I knew Oscar through his beloved partner, Paulette, who took wonderful care of him in his later years. We had memorable meals together whenever I could make it to El Cerrito, and they were very gracious hosts, Oscar always greeting me with a big smile and a hug. Oscar made several trademark dishes including eggplant dip, sorrel soup, and tuna sandwiches. I would sometimes cook "Soberanis Special," nothing more than Trader Joe's frozen Asian vegetables with a sweet sauce. We always had cut apples or fruit for dessert, sometimes with ice cream, and Oscar and I would each have a couple of his favorite dark chocolate Hershey's kisses. Oscar gardened every morning and read history and other academic books every day. Reading through these memories made me want to read some of his own academic research and writings. I was also reminded of the time we all watched together the documentary made about The Coops in the Bronx, where Oscar grew up, called At Home in Utopia. I feel honored that he gave me his small booklet of poems from back in the day; I will treasure it always. Rest in peace, Oscar, we will miss you. - Pat Soberanis
With a twinkle in his eye, Oscar Berland told Harvey Schwartz and I about growing up in
the New York Coops. Here at the beginning of the Great Depression, every morning he and the
other kids would line up in the cooperatives meeting hall in their blue shorts and red shirts.
There asked, “Are you ready?” They raised their fists in the air and answered, “ALWAYS
READY!” In this case, I’d like to think that over his lifetime, that forceful challenge prepared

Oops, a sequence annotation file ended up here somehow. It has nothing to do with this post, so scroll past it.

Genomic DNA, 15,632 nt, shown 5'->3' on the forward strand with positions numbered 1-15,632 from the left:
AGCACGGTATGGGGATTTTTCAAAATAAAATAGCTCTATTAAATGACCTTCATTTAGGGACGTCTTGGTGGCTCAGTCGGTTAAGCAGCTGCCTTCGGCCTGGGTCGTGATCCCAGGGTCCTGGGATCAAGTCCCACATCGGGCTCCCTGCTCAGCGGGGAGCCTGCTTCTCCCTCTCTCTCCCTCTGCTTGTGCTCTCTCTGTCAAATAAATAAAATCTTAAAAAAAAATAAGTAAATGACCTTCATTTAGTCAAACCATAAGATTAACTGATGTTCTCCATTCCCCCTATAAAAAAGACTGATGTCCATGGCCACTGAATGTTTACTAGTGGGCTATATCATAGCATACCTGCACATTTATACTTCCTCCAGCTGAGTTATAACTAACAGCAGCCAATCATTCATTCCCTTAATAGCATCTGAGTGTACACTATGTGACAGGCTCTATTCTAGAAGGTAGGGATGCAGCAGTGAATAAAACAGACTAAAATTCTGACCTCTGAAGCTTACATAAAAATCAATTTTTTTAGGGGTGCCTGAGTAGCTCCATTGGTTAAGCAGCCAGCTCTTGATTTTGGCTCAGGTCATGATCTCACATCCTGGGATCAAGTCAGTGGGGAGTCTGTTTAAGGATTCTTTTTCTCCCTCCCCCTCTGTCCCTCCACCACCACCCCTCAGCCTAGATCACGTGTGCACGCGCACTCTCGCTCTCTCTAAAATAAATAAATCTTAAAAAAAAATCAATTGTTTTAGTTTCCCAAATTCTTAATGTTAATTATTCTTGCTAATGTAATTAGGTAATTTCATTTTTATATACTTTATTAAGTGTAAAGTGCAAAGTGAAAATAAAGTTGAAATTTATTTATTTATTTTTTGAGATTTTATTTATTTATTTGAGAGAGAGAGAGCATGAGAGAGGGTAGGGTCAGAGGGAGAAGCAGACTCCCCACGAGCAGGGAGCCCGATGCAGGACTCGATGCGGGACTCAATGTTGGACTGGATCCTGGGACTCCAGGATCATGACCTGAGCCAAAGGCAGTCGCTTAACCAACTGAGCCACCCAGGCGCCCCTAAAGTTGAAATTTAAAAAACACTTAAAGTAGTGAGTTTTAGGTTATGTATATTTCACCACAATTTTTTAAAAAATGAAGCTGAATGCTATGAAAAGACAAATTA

him for just about anything.
At some point, Oscar learned the machinist’s trade and used it off and on to make a
living. He joined the Communist Party for nearly a decade, but left in 1956 after Krushchev
denounced Stalin’s crimes. Correspondence with labor historian Ira Cross drew him to
California and back to higher education in the earl ‘60s. His interest and research focused on the
Kaweah Co-operative in Sequoia National Park and later the International Workmen’s
Association of San Francisco. Was his interest in those organizations a way of understanding
such failures on a small scale? One local historian thought that Oscar and gotten “carried away
‘by his own socialistic-communistic convictions which ended in disillusionment ….’” I wonder,
however, whether or not those so-called “socialistic-communistic convictions” might, if given
the chance, led Oscar toward some unusual non-capitalist interpretations of the colony’s failure
or that of the International Workmen’s Association of San Francisco (1877-1886) as a way of
understanding on a smaller scale something of communist Russia’s failure under Stalin’s bloody